• The development of a national CPD framework for early career teachers (post-QTS), similar to that proposed for NQTs. This would enable schools and individual teachers to know what knowledge and skills should be developed and demonstrated at different career stages, and enable them to select appropriate CPD opportunities against this.
  • Commit to ring-fencing funding for CPD in schools where it is most needed. This would be in conjunction with other initiatives, such as TLIF, but the money would be attached directly to the school, and could be directed so that teachers who move to these schools can be assured that they will receive more professional development than they would otherwise. We will be piloting approaches to this with the recently announced Teacher Development Premium.
  • The introduction of a personal CPD record, similar to those offered by a variety of other professions, and some other educational jurisdictions, including Wales.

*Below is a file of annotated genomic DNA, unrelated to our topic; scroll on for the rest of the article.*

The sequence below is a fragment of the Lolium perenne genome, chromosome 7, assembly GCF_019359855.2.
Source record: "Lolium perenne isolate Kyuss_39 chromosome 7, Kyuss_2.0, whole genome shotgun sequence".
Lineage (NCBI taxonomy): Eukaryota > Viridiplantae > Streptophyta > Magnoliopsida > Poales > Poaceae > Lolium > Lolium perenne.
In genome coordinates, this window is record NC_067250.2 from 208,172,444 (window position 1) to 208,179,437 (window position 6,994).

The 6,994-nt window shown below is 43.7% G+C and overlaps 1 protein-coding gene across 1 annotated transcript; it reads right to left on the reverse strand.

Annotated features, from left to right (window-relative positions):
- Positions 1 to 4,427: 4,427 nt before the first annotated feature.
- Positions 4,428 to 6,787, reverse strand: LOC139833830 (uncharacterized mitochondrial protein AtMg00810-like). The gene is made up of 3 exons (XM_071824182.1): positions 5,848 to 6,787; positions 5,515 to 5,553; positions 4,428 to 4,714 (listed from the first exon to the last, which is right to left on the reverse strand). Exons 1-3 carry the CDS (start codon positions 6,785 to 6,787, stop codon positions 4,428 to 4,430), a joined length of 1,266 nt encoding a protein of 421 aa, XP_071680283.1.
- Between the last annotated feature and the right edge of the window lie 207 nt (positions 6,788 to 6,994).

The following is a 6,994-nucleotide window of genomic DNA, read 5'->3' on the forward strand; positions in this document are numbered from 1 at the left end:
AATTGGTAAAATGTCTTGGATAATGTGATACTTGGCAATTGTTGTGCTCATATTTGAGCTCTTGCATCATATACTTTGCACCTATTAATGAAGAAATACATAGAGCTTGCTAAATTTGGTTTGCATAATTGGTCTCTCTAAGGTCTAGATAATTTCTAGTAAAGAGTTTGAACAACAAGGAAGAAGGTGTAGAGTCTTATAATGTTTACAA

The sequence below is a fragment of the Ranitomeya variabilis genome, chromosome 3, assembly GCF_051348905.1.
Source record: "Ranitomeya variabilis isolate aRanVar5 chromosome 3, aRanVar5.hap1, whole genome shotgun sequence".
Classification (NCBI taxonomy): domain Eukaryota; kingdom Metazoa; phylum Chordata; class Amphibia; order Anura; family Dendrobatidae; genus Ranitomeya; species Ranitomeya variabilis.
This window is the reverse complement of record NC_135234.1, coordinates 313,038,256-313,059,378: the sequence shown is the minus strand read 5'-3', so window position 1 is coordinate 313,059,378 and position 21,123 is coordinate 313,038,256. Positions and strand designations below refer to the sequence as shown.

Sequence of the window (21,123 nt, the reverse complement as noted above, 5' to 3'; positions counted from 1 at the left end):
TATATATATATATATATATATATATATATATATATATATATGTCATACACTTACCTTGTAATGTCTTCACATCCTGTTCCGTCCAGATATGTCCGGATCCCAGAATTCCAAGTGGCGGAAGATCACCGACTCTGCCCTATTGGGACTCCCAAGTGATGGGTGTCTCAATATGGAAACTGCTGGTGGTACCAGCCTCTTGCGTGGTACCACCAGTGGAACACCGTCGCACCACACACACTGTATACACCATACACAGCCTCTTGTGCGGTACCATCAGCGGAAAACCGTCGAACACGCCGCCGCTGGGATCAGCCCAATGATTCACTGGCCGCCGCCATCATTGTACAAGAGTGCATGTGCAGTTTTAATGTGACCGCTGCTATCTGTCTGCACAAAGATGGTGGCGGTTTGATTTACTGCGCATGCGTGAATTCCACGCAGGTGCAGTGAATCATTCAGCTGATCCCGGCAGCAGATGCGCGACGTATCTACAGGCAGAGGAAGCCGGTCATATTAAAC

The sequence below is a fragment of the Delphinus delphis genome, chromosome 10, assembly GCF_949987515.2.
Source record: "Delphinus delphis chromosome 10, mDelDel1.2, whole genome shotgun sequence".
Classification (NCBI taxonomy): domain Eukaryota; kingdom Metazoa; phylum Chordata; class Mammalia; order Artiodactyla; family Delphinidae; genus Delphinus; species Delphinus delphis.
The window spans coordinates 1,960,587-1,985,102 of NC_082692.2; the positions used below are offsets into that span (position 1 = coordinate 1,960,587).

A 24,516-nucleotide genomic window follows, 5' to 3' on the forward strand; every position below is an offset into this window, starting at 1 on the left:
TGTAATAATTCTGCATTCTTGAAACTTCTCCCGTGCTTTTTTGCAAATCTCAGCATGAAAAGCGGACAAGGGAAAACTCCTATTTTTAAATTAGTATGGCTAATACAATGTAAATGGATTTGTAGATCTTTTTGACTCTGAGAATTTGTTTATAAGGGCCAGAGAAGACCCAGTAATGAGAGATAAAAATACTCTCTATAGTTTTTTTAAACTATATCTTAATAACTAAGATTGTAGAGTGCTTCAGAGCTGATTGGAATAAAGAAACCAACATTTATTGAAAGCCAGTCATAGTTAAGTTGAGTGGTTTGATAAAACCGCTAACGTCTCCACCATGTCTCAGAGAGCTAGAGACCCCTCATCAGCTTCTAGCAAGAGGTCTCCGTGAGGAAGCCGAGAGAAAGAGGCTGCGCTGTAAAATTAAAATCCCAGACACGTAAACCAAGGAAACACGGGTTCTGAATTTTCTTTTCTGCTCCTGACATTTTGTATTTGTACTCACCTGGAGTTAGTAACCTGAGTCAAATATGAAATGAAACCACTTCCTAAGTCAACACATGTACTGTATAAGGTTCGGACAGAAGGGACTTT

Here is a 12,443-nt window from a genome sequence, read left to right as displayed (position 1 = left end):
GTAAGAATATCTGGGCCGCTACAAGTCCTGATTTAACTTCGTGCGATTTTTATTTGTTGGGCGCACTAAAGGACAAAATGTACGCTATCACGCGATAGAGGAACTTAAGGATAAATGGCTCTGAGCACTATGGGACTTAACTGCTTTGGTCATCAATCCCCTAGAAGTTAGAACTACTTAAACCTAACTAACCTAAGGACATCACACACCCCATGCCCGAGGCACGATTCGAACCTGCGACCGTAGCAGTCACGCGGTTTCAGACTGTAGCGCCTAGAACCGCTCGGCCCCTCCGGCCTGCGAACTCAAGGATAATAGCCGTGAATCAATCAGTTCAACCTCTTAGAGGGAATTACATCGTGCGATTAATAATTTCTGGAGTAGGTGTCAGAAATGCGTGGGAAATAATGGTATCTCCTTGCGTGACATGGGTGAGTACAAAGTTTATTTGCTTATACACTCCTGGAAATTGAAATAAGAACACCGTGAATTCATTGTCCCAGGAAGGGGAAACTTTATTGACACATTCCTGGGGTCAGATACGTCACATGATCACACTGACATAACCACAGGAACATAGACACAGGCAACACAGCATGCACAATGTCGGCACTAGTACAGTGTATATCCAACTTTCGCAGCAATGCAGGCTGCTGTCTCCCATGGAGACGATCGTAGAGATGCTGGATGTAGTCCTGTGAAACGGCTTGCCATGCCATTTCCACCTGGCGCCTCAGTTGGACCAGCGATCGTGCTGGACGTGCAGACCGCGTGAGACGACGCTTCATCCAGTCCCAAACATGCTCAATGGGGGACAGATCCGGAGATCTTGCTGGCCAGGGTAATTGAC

22. How can government best support the development of a genuine culture of mentoring in schools?

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We want to stimulate the development of a mentoring culture in the teaching profession, whereby more experienced teachers taking responsibility for mentoring newer teachers is the norm, and regarded as a development opportunity for both the mentor and mentee. In other comparable professions, qualified and experienced professionals have a personal and vested interest in ensuring the continuity of the profession and the quality of those coming in. There is an expectation that experienced practitioners play a part, in some capacity, in the development of the next generation of practitioners.

Mentoring is not only valuable for those being mentored; it is a development opportunity in itself. It promotes reflection on practice and impact, builds leadership capabilities, and can be professionally and personally fulfilling. We think mentoring should be seen as part of teachers’ career progression, particularly for those specialising in teacher development.